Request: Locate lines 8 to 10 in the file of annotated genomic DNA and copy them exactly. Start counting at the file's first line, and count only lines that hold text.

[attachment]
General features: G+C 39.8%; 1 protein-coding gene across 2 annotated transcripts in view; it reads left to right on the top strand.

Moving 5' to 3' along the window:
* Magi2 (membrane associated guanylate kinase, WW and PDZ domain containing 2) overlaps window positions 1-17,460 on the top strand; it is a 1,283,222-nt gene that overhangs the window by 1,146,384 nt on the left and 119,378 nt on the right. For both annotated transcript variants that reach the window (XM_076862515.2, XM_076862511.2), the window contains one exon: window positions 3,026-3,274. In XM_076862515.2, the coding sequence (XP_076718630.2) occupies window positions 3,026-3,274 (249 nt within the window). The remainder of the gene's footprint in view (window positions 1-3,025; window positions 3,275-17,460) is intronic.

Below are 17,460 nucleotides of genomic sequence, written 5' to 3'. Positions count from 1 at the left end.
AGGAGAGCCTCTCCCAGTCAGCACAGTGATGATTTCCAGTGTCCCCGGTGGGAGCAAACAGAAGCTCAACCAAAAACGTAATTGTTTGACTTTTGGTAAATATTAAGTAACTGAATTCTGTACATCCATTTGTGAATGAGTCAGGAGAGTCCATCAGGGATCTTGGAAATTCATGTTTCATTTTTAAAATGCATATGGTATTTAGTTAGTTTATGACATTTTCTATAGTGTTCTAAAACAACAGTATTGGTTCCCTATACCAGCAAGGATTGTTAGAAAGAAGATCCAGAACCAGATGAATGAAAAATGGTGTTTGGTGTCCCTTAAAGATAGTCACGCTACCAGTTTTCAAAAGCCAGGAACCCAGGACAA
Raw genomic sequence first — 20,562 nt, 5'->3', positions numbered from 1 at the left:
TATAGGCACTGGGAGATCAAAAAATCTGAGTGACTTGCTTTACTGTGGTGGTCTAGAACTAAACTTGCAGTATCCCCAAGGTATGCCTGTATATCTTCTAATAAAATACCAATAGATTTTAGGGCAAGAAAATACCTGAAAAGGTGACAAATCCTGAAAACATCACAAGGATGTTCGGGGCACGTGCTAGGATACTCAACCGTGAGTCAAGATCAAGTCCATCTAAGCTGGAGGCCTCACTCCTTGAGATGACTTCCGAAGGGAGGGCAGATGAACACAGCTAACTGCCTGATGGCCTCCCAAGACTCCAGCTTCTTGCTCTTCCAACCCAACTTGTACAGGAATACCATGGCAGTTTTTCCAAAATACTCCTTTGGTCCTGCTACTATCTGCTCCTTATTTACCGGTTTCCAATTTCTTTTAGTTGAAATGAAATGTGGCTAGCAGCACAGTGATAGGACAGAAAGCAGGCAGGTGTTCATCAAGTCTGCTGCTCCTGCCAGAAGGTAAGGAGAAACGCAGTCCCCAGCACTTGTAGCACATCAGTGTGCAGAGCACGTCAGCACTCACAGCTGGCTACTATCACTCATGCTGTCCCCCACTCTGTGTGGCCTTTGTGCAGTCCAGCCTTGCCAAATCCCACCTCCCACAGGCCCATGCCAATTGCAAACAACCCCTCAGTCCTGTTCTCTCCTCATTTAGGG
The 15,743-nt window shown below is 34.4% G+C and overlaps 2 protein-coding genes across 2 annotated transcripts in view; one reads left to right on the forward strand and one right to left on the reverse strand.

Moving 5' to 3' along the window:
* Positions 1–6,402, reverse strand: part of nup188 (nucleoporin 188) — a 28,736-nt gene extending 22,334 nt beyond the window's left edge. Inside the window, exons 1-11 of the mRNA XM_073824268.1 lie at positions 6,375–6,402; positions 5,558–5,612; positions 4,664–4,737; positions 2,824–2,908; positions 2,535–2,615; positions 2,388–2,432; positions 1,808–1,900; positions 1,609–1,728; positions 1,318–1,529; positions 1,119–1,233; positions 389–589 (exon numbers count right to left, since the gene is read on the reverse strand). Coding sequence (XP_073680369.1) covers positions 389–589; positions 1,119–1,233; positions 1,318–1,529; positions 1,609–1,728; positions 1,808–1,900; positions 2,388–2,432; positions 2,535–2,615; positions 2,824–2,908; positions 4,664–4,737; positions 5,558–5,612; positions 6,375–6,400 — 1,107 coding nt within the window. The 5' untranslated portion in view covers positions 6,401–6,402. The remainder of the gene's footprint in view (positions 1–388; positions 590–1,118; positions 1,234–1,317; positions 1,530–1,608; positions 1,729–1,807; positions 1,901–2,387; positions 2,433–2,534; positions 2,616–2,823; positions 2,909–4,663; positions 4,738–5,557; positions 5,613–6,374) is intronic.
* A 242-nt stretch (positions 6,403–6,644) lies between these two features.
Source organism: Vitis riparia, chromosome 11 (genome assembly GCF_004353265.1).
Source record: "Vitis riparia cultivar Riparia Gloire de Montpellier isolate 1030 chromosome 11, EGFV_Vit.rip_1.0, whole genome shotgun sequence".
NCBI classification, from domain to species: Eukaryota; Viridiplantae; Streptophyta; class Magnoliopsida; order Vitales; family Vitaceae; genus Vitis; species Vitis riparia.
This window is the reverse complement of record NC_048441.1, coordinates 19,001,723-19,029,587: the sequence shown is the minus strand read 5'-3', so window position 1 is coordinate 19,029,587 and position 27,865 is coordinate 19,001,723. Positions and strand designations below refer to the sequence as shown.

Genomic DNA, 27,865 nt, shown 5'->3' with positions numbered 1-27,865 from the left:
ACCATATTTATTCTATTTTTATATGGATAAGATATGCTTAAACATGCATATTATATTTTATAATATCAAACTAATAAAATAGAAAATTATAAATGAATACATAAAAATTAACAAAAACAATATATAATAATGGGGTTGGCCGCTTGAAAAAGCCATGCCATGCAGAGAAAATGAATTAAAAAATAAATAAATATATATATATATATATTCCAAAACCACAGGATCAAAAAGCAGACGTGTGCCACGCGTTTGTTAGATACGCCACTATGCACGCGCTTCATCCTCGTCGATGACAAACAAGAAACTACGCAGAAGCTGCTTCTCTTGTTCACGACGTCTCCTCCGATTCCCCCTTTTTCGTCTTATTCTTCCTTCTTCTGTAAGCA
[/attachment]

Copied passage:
The 15,743-nt window shown below is 34.4% G+C and overlaps 2 protein-coding genes across 2 annotated transcripts in view; one reads left to right on the forward strand and one right to left on the reverse strand.

Moving 5' to 3' along the window:
* Positions 1–6,402, reverse strand: part of nup188 (nucleoporin 188) — a 28,736-nt gene extending 22,334 nt beyond the window's left edge. Inside the window, exons 1-11 of the mRNA XM_073824268.1 lie at positions 6,375–6,402; positions 5,558–5,612; positions 4,664–4,737; positions 2,824–2,908; positions 2,535–2,615; positions 2,388–2,432; positions 1,808–1,900; positions 1,609–1,728; positions 1,318–1,529; positions 1,119–1,233; positions 389–589 (exon numbers count right to left, since the gene is read on the reverse strand). Coding sequence (XP_073680369.1) covers positions 389–589; positions 1,119–1,233; positions 1,318–1,529; positions 1,609–1,728; positions 1,808–1,900; positions 2,388–2,432; positions 2,535–2,615; positions 2,824–2,908; positions 4,664–4,737; positions 5,558–5,612; positions 6,375–6,400 — 1,107 coding nt within the window. The 5' untranslated portion in view covers positions 6,401–6,402. The remainder of the gene's footprint in view (positions 1–388; positions 590–1,118; positions 1,234–1,317; positions 1,530–1,608; positions 1,729–1,807; positions 1,901–2,387; positions 2,433–2,534; positions 2,616–2,823; positions 2,909–4,663; positions 4,738–5,557; positions 5,613–6,374) is intronic.